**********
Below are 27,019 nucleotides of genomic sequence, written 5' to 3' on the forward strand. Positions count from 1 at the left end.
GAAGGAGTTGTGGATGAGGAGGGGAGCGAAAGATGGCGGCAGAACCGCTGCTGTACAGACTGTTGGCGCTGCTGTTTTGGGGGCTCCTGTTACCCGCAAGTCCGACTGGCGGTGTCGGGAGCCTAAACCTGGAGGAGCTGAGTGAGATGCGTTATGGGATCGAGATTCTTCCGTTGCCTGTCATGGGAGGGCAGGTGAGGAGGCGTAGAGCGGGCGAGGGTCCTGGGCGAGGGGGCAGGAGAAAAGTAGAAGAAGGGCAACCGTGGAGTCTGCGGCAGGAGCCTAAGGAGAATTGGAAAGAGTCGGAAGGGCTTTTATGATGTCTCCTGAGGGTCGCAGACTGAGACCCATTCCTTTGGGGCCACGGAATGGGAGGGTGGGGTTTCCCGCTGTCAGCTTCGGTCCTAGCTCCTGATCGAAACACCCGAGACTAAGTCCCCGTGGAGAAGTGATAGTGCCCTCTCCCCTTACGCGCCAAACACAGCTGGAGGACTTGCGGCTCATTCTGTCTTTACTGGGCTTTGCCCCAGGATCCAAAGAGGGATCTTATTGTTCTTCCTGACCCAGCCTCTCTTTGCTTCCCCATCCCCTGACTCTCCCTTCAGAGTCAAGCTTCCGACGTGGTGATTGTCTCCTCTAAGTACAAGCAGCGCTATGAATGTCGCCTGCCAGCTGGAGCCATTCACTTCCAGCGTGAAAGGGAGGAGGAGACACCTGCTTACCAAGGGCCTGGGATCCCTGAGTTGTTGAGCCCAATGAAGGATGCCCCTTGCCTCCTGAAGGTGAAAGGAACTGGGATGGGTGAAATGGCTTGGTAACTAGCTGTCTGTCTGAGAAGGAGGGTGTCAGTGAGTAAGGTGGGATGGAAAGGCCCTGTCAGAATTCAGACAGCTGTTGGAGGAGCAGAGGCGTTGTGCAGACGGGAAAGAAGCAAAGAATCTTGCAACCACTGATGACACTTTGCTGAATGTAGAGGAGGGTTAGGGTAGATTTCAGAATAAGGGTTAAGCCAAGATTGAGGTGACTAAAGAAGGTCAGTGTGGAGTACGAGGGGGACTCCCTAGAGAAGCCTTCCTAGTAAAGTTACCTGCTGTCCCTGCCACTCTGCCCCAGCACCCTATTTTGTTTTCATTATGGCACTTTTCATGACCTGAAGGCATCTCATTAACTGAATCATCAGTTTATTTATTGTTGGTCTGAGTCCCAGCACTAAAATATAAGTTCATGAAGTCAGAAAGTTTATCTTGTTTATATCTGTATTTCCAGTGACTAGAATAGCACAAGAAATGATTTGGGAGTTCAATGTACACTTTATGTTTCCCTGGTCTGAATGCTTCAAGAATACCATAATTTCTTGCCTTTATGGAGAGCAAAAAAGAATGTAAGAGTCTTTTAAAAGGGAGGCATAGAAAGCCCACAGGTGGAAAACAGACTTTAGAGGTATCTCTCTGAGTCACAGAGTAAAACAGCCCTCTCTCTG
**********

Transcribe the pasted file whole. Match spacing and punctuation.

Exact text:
Below are 27,019 nucleotides of genomic sequence, written 5' to 3' on the forward strand. Positions count from 1 at the left end.
GAAGGAGTTGTGGATGAGGAGGGGAGCGAAAGATGGCGGCAGAACCGCTGCTGTACAGACTGTTGGCGCTGCTGTTTTGGGGGCTCCTGTTACCCGCAAGTCCGACTGGCGGTGTCGGGAGCCTAAACCTGGAGGAGCTGAGTGAGATGCGTTATGGGATCGAGATTCTTCCGTTGCCTGTCATGGGAGGGCAGGTGAGGAGGCGTAGAGCGGGCGAGGGTCCTGGGCGAGGGGGCAGGAGAAAAGTAGAAGAAGGGCAACCGTGGAGTCTGCGGCAGGAGCCTAAGGAGAATTGGAAAGAGTCGGAAGGGCTTTTATGATGTCTCCTGAGGGTCGCAGACTGAGACCCATTCCTTTGGGGCCACGGAATGGGAGGGTGGGGTTTCCCGCTGTCAGCTTCGGTCCTAGCTCCTGATCGAAACACCCGAGACTAAGTCCCCGTGGAGAAGTGATAGTGCCCTCTCCCCTTACGCGCCAAACACAGCTGGAGGACTTGCGGCTCATTCTGTCTTTACTGGGCTTTGCCCCAGGATCCAAAGAGGGATCTTATTGTTCTTCCTGACCCAGCCTCTCTTTGCTTCCCCATCCCCTGACTCTCCCTTCAGAGTCAAGCTTCCGACGTGGTGATTGTCTCCTCTAAGTACAAGCAGCGCTATGAATGTCGCCTGCCAGCTGGAGCCATTCACTTCCAGCGTGAAAGGGAGGAGGAGACACCTGCTTACCAAGGGCCTGGGATCCCTGAGTTGTTGAGCCCAATGAAGGATGCCCCTTGCCTCCTGAAGGTGAAAGGAACTGGGATGGGTGAAATGGCTTGGTAACTAGCTGTCTGTCTGAGAAGGAGGGTGTCAGTGAGTAAGGTGGGATGGAAAGGCCCTGTCAGAATTCAGACAGCTGTTGGAGGAGCAGAGGCGTTGTGCAGACGGGAAAGAAGCAAAGAATCTTGCAACCACTGATGACACTTTGCTGAATGTAGAGGAGGGTTAGGGTAGATTTCAGAATAAGGGTTAAGCCAAGATTGAGGTGACTAAAGAAGGTCAGTGTGGAGTACGAGGGGGACTCCCTAGAGAAGCCTTCCTAGTAAAGTTACCTGCTGTCCCTGCCACTCTGCCCCAGCACCCTATTTTGTTTTCATTATGGCACTTTTCATGACCTGAAGGCATCTCATTAACTGAATCATCAGTTTATTTATTGTTGGTCTGAGTCCCAGCACTAAAATATAAGTTCATGAAGTCAGAAAGTTTATCTTGTTTATATCTGTATTTCCAGTGACTAGAATAGCACAAGAAATGATTTGGGAGTTCAATGTACACTTTATGTTTCCCTGGTCTGAATGCTTCAAGAATACCATAATTTCTTGCCTTTATGGAGAGCAAAAAAGAATGTAAGAGTCTTTTAAAAGGGAGGCATAGAAAGCCCACAGGTGGAAAACAGACTTTAGAGGTATCTCTCTGAGTCACAGAGTAAAACAGCCCTCTCTCTG